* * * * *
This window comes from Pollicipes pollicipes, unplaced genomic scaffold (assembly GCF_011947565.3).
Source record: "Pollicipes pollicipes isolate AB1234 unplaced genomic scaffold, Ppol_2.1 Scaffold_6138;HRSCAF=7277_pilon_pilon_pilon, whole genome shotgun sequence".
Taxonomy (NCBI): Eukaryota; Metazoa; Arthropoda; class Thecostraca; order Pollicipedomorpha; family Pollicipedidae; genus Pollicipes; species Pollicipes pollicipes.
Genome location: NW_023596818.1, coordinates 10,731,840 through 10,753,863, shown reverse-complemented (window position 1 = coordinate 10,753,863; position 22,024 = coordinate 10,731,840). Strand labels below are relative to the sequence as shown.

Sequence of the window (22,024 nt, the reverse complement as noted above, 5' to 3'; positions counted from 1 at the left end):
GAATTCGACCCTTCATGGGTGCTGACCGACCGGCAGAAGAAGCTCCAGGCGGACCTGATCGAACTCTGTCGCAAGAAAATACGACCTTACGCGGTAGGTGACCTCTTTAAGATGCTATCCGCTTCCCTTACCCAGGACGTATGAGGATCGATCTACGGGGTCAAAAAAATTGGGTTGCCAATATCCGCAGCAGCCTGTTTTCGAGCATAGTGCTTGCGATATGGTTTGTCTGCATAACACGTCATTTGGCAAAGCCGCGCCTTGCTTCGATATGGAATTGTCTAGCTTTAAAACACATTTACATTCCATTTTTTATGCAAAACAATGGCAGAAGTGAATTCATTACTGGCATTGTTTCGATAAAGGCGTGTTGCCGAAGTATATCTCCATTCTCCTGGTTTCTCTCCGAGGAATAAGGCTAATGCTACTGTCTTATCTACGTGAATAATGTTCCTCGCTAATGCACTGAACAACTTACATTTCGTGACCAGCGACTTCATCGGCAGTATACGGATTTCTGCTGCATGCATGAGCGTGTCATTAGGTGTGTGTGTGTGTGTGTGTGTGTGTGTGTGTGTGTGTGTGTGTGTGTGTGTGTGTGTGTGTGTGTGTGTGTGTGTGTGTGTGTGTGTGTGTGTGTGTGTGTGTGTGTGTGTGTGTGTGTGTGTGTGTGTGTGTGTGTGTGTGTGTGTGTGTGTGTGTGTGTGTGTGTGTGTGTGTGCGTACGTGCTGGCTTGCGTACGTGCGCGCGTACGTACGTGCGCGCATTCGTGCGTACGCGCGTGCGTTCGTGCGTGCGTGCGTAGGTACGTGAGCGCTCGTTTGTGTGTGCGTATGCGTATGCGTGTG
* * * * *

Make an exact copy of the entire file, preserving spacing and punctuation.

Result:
This window comes from Pollicipes pollicipes, unplaced genomic scaffold (assembly GCF_011947565.3).
Source record: "Pollicipes pollicipes isolate AB1234 unplaced genomic scaffold, Ppol_2.1 Scaffold_6138;HRSCAF=7277_pilon_pilon_pilon, whole genome shotgun sequence".
Taxonomy (NCBI): Eukaryota; Metazoa; Arthropoda; class Thecostraca; order Pollicipedomorpha; family Pollicipedidae; genus Pollicipes; species Pollicipes pollicipes.
Genome location: NW_023596818.1, coordinates 10,731,840 through 10,753,863, shown reverse-complemented (window position 1 = coordinate 10,753,863; position 22,024 = coordinate 10,731,840). Strand labels below are relative to the sequence as shown.

Sequence of the window (22,024 nt, the reverse complement as noted above, 5' to 3'; positions counted from 1 at the left end):
GAATTCGACCCTTCATGGGTGCTGACCGACCGGCAGAAGAAGCTCCAGGCGGACCTGATCGAACTCTGTCGCAAGAAAATACGACCTTACGCGGTAGGTGACCTCTTTAAGATGCTATCCGCTTCCCTTACCCAGGACGTATGAGGATCGATCTACGGGGTCAAAAAAATTGGGTTGCCAATATCCGCAGCAGCCTGTTTTCGAGCATAGTGCTTGCGATATGGTTTGTCTGCATAACACGTCATTTGGCAAAGCCGCGCCTTGCTTCGATATGGAATTGTCTAGCTTTAAAACACATTTACATTCCATTTTTTATGCAAAACAATGGCAGAAGTGAATTCATTACTGGCATTGTTTCGATAAAGGCGTGTTGCCGAAGTATATCTCCATTCTCCTGGTTTCTCTCCGAGGAATAAGGCTAATGCTACTGTCTTATCTACGTGAATAATGTTCCTCGCTAATGCACTGAACAACTTACATTTCGTGACCAGCGACTTCATCGGCAGTATACGGATTTCTGCTGCATGCATGAGCGTGTCATTAGGTGTGTGTGTGTGTGTGTGTGTGTGTGTGTGTGTGTGTGTGTGTGTGTGTGTGTGTGTGTGTGTGTGTGTGTGTGTGTGTGTGTGTGTGTGTGTGTGTGTGTGTGTGTGTGTGTGTGTGTGTGTGTGTGTGTGTGTGTGTGTGTGTGTGTGTGTGTGTGTGTGTGTGTGTGTGTGTGCGTACGTGCTGGCTTGCGTACGTGCGCGCGTACGTACGTGCGCGCATTCGTGCGTACGCGCGTGCGTTCGTGCGTGCGTGCGTAGGTACGTGAGCGCTCGTTTGTGTGTGCGTATGCGTATGCGTGTG